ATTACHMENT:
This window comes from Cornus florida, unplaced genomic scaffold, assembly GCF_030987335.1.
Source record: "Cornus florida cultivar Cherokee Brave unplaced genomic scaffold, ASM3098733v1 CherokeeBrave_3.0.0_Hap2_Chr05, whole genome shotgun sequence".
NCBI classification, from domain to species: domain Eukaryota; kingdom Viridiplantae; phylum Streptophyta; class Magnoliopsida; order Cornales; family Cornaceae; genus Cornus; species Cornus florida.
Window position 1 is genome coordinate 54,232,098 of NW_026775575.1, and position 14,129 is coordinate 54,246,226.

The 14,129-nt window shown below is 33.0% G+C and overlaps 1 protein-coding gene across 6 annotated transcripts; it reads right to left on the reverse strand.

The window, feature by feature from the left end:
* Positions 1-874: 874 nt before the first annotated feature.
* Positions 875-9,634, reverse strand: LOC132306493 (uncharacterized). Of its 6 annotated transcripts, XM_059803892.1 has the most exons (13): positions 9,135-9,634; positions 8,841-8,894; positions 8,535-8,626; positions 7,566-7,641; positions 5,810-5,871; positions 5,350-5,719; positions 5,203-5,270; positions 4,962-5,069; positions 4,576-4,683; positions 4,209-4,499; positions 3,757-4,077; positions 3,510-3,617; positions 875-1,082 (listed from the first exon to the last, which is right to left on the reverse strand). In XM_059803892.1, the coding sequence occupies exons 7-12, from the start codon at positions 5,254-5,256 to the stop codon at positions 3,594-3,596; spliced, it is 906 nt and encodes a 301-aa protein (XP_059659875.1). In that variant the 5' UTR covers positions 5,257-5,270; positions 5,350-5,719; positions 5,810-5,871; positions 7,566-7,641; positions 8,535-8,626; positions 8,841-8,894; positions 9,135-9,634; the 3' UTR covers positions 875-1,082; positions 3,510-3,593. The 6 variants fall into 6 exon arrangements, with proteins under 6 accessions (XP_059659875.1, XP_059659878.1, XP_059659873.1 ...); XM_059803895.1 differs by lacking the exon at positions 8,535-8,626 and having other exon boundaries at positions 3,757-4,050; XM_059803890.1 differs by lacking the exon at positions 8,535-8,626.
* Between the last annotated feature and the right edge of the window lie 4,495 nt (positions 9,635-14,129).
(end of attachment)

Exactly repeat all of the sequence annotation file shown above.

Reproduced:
This window comes from Cornus florida, unplaced genomic scaffold, assembly GCF_030987335.1.
Source record: "Cornus florida cultivar Cherokee Brave unplaced genomic scaffold, ASM3098733v1 CherokeeBrave_3.0.0_Hap2_Chr05, whole genome shotgun sequence".
NCBI classification, from domain to species: domain Eukaryota; kingdom Viridiplantae; phylum Streptophyta; class Magnoliopsida; order Cornales; family Cornaceae; genus Cornus; species Cornus florida.
Window position 1 is genome coordinate 54,232,098 of NW_026775575.1, and position 14,129 is coordinate 54,246,226.

The 14,129-nt window shown below is 33.0% G+C and overlaps 1 protein-coding gene across 6 annotated transcripts; it reads right to left on the reverse strand.

The window, feature by feature from the left end:
* Positions 1-874: 874 nt before the first annotated feature.
* Positions 875-9,634, reverse strand: LOC132306493 (uncharacterized). Of its 6 annotated transcripts, XM_059803892.1 has the most exons (13): positions 9,135-9,634; positions 8,841-8,894; positions 8,535-8,626; positions 7,566-7,641; positions 5,810-5,871; positions 5,350-5,719; positions 5,203-5,270; positions 4,962-5,069; positions 4,576-4,683; positions 4,209-4,499; positions 3,757-4,077; positions 3,510-3,617; positions 875-1,082 (listed from the first exon to the last, which is right to left on the reverse strand). In XM_059803892.1, the coding sequence occupies exons 7-12, from the start codon at positions 5,254-5,256 to the stop codon at positions 3,594-3,596; spliced, it is 906 nt and encodes a 301-aa protein (XP_059659875.1). In that variant the 5' UTR covers positions 5,257-5,270; positions 5,350-5,719; positions 5,810-5,871; positions 7,566-7,641; positions 8,535-8,626; positions 8,841-8,894; positions 9,135-9,634; the 3' UTR covers positions 875-1,082; positions 3,510-3,593. The 6 variants fall into 6 exon arrangements, with proteins under 6 accessions (XP_059659875.1, XP_059659878.1, XP_059659873.1 ...); XM_059803895.1 differs by lacking the exon at positions 8,535-8,626 and having other exon boundaries at positions 3,757-4,050; XM_059803890.1 differs by lacking the exon at positions 8,535-8,626.
* Between the last annotated feature and the right edge of the window lie 4,495 nt (positions 9,635-14,129).